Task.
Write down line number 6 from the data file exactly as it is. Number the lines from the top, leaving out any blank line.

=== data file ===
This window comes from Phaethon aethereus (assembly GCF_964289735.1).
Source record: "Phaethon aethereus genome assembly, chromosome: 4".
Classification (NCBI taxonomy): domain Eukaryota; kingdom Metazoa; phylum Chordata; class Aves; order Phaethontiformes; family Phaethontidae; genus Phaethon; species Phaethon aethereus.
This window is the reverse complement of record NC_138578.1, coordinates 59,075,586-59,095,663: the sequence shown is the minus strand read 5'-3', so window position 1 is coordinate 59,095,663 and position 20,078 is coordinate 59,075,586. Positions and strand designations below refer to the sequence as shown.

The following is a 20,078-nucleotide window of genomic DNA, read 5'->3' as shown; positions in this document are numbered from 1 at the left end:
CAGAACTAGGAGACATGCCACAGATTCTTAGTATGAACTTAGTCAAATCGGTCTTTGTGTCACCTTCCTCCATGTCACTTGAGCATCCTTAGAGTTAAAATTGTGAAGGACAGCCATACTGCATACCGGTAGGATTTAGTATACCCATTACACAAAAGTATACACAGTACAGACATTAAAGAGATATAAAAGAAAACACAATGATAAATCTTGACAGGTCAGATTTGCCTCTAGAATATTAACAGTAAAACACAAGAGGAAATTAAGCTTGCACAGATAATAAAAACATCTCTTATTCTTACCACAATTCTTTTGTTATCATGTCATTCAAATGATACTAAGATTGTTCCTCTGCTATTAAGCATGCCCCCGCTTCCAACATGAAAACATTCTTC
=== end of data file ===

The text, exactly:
CAGAACTAGGAGACATGCCACAGATTCTTAGTATGAACTTAGTCAAATCGGTCTTTGTGTCACCTTCCTCCATGTCACTTGAGCATCCTTAGAGTTAAAATTGTGAAGGACAGCCATACTGCATACCGGTAGGATTTAGTATACCCATTACACAAAAGTATACACAGTACAGACATTAAAGAGATATAAAAGAAAACACAATGATAAATCTTGACAGGTCAGATTTGCCTCTAGAATATTAACAGTAAAACACAAGAGGAAATTAAGCTTGCACAGATAATAAAAACATCTCTTATTCTTACCACAATTCTTTTGTTATCATGTCATTCAAATGATACTAAGATTGTTCCTCTGCTATTAAGCATGCCCCCGCTTCCAACATGAAAACATTCTTC